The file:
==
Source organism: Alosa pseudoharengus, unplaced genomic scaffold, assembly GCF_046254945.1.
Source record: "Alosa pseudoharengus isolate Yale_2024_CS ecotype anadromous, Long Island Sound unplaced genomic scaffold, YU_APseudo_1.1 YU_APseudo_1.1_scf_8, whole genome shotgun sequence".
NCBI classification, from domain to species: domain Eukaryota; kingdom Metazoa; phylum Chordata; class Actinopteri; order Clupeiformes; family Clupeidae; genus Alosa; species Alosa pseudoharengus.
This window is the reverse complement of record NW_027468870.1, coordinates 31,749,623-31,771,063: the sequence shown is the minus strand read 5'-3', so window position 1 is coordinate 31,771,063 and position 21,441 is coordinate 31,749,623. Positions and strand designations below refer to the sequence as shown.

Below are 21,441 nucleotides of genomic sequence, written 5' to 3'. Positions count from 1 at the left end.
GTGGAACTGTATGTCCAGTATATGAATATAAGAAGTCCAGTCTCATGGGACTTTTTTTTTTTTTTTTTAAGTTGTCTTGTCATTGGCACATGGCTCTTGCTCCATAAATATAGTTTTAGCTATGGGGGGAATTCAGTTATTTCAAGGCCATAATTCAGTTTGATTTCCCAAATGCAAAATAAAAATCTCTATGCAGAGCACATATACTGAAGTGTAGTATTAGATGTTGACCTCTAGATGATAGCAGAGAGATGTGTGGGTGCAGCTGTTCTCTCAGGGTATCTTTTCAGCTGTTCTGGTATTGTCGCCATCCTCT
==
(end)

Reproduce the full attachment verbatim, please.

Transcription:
Source organism: Alosa pseudoharengus, unplaced genomic scaffold, assembly GCF_046254945.1.
Source record: "Alosa pseudoharengus isolate Yale_2024_CS ecotype anadromous, Long Island Sound unplaced genomic scaffold, YU_APseudo_1.1 YU_APseudo_1.1_scf_8, whole genome shotgun sequence".
NCBI classification, from domain to species: domain Eukaryota; kingdom Metazoa; phylum Chordata; class Actinopteri; order Clupeiformes; family Clupeidae; genus Alosa; species Alosa pseudoharengus.
This window is the reverse complement of record NW_027468870.1, coordinates 31,749,623-31,771,063: the sequence shown is the minus strand read 5'-3', so window position 1 is coordinate 31,771,063 and position 21,441 is coordinate 31,749,623. Positions and strand designations below refer to the sequence as shown.

Below are 21,441 nucleotides of genomic sequence, written 5' to 3'. Positions count from 1 at the left end.
GTGGAACTGTATGTCCAGTATATGAATATAAGAAGTCCAGTCTCATGGGACTTTTTTTTTTTTTTTTTAAGTTGTCTTGTCATTGGCACATGGCTCTTGCTCCATAAATATAGTTTTAGCTATGGGGGGAATTCAGTTATTTCAAGGCCATAATTCAGTTTGATTTCCCAAATGCAAAATAAAAATCTCTATGCAGAGCACATATACTGAAGTGTAGTATTAGATGTTGACCTCTAGATGATAGCAGAGAGATGTGTGGGTGCAGCTGTTCTCTCAGGGTATCTTTTCAGCTGTTCTGGTATTGTCGCCATCCTCT